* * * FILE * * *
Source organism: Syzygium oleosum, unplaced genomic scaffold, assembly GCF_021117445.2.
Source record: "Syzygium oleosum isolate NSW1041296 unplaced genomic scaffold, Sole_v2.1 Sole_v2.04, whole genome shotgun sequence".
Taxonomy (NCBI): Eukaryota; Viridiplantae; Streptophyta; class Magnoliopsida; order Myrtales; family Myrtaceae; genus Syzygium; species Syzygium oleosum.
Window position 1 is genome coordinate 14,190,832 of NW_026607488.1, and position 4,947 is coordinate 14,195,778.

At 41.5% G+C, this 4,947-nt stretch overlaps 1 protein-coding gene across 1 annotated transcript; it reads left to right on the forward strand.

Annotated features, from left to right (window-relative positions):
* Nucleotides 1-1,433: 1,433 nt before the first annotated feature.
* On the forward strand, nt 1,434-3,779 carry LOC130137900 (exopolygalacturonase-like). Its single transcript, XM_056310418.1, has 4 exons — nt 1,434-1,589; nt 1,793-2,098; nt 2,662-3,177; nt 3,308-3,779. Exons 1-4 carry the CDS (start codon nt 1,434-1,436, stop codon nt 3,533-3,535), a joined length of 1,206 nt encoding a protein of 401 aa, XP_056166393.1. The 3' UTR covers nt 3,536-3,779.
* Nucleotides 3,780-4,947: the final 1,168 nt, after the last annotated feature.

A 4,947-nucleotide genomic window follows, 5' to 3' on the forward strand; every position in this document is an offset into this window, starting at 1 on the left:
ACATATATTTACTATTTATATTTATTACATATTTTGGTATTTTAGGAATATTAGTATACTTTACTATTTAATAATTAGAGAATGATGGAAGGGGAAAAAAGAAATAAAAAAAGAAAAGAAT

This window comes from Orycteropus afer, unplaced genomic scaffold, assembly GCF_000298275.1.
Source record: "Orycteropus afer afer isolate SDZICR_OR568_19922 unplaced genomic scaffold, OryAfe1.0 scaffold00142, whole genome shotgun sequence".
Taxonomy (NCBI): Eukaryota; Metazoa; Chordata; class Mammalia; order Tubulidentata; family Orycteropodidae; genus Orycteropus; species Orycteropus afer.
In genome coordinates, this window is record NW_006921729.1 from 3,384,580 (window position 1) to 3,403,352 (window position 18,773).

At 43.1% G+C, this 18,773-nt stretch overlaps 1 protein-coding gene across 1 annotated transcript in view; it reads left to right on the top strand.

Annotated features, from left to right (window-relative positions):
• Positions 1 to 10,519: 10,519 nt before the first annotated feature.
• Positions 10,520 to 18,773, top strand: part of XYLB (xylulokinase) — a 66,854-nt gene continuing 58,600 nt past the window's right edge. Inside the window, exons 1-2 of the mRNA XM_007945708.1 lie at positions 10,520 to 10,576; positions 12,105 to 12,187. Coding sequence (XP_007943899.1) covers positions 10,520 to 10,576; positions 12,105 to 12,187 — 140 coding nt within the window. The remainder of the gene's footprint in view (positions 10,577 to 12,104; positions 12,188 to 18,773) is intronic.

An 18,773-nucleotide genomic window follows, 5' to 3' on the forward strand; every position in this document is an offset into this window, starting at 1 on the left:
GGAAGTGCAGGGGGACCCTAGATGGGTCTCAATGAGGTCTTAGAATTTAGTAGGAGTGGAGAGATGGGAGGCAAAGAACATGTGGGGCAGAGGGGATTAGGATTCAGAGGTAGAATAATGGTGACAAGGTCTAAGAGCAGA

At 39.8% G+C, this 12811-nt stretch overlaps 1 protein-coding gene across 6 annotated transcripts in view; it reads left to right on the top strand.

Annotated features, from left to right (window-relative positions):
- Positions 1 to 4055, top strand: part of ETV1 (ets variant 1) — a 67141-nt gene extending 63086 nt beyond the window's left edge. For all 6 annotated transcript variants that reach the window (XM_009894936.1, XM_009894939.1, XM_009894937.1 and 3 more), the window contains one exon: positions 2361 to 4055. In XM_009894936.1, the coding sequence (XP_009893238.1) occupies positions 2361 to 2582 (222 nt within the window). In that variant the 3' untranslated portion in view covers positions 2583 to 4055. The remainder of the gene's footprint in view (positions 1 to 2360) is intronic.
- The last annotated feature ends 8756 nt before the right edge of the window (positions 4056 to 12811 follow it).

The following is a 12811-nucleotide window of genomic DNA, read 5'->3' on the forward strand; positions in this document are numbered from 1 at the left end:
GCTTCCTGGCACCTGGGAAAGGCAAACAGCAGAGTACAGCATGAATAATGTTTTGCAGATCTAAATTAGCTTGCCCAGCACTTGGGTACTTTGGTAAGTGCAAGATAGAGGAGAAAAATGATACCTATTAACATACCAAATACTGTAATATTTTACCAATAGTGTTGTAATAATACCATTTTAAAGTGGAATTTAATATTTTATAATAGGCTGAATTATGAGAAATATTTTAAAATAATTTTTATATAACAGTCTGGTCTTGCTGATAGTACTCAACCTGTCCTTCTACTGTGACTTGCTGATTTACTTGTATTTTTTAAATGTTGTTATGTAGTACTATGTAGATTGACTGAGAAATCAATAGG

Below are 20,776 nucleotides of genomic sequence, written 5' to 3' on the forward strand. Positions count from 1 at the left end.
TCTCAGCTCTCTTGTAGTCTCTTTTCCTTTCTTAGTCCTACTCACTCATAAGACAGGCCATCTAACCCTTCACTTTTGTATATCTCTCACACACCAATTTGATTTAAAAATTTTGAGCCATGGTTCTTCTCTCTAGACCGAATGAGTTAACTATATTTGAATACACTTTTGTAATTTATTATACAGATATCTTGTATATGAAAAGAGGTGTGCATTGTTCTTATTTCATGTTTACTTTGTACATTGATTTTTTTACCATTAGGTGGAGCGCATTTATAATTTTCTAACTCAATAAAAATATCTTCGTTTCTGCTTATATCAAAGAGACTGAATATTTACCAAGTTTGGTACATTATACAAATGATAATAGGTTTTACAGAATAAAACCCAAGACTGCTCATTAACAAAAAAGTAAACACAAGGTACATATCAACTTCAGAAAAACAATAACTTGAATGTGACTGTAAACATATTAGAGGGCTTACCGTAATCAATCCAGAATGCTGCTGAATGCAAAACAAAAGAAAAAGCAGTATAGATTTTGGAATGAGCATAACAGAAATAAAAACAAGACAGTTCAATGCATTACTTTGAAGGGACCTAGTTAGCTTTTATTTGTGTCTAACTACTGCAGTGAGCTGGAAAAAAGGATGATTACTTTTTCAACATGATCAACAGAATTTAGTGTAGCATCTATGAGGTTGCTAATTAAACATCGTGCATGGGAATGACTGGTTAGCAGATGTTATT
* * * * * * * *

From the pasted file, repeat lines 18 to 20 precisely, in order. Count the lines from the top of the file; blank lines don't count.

• Positions 1 to 10,519: 10,519 nt before the first annotated feature.
• Positions 10,520 to 18,773, top strand: part of XYLB (xylulokinase) — a 66,854-nt gene continuing 58,600 nt past the window's right edge. Inside the window, exons 1-2 of the mRNA XM_007945708.1 lie at positions 10,520 to 10,576; positions 12,105 to 12,187. Coding sequence (XP_007943899.1) covers positions 10,520 to 10,576; positions 12,105 to 12,187 — 140 coding nt within the window. The remainder of the gene's footprint in view (positions 10,577 to 12,104; positions 12,188 to 18,773) is intronic.

An 18,773-nucleotide genomic window follows, 5' to 3' on the forward strand; every position in this document is an offset into this window, starting at 1 on the left: